• Start with Amanda Marcotte (one of my absolute favorite feminist writers) on "The Year of the Trigger Warning." It's from the end of 2013, which suggests that the mainstreaming of trigger-warning is, in fact, relatively new. I always wonder if I've just missed it when a new idea suddenly seems everywhere to me, as the "TW" discussion now does.
    But what happens when a student is trapped in a classroom where a discussion brings up terrible and traumatic memories? How can a student easily and subtly remove herself from that moment?
    I have thought about prefacing our discussions with a trigger warning introduction to the class but I question how effective that would be. By saying that we are going to discuss topics of a sensitive nature that may make some people uncomfortable and offering students the chance to leave, aren't the very students meant to be spared then singled out and isolated in front of the entire class? While well intentioned, that offer seems useless at best and marginalizing at worst.
    The other option? Steering clear of volatile topics in the classroom and playing it safe. But by not talking about harassment, the sorry state of gender equality, and the heroic efforts put forth by activists seems akin to throwing the baby out with the bathwater. There has to be a better way. But how does one work trigger warnings into the classroom lesson plan? How does a teacher effectively and sensitively negotiate topics that require trigger warnings and how are escape options presented in a sensitive and appropriate manner to students whose past traumas follow them into the classroom?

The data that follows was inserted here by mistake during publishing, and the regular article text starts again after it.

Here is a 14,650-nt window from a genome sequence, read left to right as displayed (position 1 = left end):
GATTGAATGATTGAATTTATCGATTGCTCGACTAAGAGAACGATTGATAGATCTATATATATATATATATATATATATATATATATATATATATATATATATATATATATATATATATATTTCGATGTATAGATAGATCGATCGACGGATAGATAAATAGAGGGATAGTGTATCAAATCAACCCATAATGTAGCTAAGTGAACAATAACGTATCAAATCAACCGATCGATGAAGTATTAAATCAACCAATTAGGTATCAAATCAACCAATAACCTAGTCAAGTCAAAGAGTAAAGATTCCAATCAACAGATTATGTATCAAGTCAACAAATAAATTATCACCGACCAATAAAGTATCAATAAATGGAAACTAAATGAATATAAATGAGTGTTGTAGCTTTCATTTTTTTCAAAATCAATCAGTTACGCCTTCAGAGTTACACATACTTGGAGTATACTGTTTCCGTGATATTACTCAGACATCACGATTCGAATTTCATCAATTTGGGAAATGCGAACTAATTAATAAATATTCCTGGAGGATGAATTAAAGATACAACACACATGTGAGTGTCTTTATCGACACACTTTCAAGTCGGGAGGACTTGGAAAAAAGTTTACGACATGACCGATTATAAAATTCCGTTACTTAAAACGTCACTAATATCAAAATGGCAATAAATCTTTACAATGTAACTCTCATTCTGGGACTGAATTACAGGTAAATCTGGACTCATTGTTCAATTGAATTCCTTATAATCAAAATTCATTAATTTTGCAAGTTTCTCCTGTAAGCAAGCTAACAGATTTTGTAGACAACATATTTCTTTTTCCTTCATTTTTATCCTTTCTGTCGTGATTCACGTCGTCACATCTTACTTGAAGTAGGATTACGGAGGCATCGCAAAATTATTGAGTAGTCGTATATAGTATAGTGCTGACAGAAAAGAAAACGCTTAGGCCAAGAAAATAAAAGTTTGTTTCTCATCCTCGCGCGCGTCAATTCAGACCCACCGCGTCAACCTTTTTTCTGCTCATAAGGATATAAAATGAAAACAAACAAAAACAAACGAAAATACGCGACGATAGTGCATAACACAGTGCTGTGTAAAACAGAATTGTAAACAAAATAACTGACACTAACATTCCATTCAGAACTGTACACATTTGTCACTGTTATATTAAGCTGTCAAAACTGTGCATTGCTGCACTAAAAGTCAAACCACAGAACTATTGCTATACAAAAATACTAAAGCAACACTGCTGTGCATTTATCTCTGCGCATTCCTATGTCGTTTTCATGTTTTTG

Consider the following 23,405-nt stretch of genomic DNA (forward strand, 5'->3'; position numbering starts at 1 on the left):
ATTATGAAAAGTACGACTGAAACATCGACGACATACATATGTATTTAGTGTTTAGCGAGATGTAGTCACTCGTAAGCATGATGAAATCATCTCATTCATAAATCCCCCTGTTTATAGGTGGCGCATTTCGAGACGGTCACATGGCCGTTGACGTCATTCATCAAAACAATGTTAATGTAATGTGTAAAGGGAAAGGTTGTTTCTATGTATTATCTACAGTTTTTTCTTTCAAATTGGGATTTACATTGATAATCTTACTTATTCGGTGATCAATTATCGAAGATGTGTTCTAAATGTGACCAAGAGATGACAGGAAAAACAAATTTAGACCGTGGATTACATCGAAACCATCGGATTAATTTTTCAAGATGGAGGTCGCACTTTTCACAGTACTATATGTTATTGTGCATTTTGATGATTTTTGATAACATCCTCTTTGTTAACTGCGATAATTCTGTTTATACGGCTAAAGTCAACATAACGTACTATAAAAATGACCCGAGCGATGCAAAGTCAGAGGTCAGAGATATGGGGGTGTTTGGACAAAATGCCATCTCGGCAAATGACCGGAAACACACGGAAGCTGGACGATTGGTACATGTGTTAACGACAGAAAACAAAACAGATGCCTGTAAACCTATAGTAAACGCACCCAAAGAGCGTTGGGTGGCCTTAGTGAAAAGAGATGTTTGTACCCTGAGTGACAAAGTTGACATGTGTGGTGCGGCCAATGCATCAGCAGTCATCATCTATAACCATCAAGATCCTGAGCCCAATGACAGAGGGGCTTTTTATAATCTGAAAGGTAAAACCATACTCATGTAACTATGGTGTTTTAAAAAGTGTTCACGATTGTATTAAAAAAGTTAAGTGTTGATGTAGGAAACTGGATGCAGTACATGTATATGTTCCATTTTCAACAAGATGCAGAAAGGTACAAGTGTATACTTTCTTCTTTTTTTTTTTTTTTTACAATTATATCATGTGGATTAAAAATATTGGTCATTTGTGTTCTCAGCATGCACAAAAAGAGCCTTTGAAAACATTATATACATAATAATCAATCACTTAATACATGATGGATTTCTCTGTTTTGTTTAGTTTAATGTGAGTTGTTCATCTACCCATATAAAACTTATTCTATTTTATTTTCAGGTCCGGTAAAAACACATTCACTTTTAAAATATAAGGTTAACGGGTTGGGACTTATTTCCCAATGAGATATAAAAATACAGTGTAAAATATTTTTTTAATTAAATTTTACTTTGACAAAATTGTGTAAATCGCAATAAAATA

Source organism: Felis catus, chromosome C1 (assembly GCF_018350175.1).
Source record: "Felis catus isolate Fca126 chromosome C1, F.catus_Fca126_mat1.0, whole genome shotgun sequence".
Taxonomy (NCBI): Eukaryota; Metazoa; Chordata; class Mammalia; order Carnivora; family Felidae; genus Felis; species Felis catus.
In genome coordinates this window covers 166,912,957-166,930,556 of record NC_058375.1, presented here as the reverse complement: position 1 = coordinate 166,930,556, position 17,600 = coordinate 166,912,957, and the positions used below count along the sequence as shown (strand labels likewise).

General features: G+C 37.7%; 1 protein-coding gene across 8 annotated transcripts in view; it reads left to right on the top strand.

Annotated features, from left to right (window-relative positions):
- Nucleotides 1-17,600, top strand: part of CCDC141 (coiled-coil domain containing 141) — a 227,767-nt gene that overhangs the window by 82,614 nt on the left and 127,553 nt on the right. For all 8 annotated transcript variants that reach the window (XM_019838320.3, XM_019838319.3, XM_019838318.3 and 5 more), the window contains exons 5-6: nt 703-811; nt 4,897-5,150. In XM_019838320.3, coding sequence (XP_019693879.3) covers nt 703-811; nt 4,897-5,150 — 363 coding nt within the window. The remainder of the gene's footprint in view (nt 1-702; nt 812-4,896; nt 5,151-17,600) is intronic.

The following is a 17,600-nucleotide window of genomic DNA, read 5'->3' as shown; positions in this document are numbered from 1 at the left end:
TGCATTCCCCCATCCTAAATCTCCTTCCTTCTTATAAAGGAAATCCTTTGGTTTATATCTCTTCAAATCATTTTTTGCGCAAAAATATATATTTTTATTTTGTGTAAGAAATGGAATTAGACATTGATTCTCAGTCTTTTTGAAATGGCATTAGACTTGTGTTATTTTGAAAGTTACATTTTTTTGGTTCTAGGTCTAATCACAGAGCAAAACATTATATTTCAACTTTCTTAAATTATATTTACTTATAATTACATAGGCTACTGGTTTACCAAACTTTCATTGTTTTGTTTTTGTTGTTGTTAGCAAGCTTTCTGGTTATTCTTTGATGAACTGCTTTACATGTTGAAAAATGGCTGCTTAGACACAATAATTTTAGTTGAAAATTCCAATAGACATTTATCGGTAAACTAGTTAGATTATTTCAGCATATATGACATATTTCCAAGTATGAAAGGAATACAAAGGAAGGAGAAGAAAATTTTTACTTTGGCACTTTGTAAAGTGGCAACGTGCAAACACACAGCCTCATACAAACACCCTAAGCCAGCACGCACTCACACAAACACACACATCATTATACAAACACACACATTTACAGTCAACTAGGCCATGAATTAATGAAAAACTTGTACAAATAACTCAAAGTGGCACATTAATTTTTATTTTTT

That's what I have so far on the "origin" of the Trigger Warning - Higher Ed debate. You can also read these Shakesville threads for a general defense of Trigger Warnings: here and here.

    Things changed when the media started covering student-driven efforts to mandate trigger warnings in syllabi.

    • The earliest piece I have comes from March, in The New Republic. The author, Jenny Jarvie, culled lots of information from student newspapers. I'd be interested to know if anyone has anything earlier?
    • Scott McLemee, on Inside Higher Ed, worked through teaching a book about rape in the era of the trigger warning. I'm a little confused by this piece, as it seems to conclude that triggering trauma is real then says, nah, no need for warnings as they don't do much good. Am I reading it wrong?
    What interesting pieces as I missing?

    Finally, here's a piece on "Exposure Therapy" - a treatment for PTSD on encounter, not avoidance, of trauma. I offer it just as a counter-model to avoidance. Is all trauma that has triggering episodes a form of PTSD? I think so, but am not an expert. Are you?

    In the UK, professor of English at University College London John Mullan said the issue had "never come up, as far as I know".